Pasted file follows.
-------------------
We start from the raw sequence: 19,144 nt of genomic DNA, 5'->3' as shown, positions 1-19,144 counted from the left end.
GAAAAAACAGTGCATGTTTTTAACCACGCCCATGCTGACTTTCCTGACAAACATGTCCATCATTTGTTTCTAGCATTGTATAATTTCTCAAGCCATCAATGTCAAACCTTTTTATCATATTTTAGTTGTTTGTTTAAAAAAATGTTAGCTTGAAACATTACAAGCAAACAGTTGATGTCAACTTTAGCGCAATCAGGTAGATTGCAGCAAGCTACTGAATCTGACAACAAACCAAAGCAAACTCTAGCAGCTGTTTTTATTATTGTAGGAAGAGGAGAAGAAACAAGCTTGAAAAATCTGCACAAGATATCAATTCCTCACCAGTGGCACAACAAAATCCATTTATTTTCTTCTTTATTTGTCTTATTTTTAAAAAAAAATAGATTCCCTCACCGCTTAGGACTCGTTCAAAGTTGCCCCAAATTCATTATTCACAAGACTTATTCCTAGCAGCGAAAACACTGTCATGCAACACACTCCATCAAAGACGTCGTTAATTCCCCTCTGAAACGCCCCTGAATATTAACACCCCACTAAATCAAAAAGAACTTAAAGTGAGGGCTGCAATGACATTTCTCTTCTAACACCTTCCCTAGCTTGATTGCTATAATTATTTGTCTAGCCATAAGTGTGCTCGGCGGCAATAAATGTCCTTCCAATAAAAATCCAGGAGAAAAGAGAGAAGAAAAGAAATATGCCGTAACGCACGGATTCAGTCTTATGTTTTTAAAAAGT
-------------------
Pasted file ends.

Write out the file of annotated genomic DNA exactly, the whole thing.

We start from the raw sequence: 19,144 nt of genomic DNA, 5'->3' as shown, positions 1-19,144 counted from the left end.
GAAAAAACAGTGCATGTTTTTAACCACGCCCATGCTGACTTTCCTGACAAACATGTCCATCATTTGTTTCTAGCATTGTATAATTTCTCAAGCCATCAATGTCAAACCTTTTTATCATATTTTAGTTGTTTGTTTAAAAAAATGTTAGCTTGAAACATTACAAGCAAACAGTTGATGTCAACTTTAGCGCAATCAGGTAGATTGCAGCAAGCTACTGAATCTGACAACAAACCAAAGCAAACTCTAGCAGCTGTTTTTATTATTGTAGGAAGAGGAGAAGAAACAAGCTTGAAAAATCTGCACAAGATATCAATTCCTCACCAGTGGCACAACAAAATCCATTTATTTTCTTCTTTATTTGTCTTATTTTTAAAAAAAAATAGATTCCCTCACCGCTTAGGACTCGTTCAAAGTTGCCCCAAATTCATTATTCACAAGACTTATTCCTAGCAGCGAAAACACTGTCATGCAACACACTCCATCAAAGACGTCGTTAATTCCCCTCTGAAACGCCCCTGAATATTAACACCCCACTAAATCAAAAAGAACTTAAAGTGAGGGCTGCAATGACATTTCTCTTCTAACACCTTCCCTAGCTTGATTGCTATAATTATTTGTCTAGCCATAAGTGTGCTCGGCGGCAATAAATGTCCTTCCAATAAAAATCCAGGAGAAAAGAGAGAAGAAAAGAAATATGCCGTAACGCACGGATTCAGTCTTATGTTTTTAAAAAGT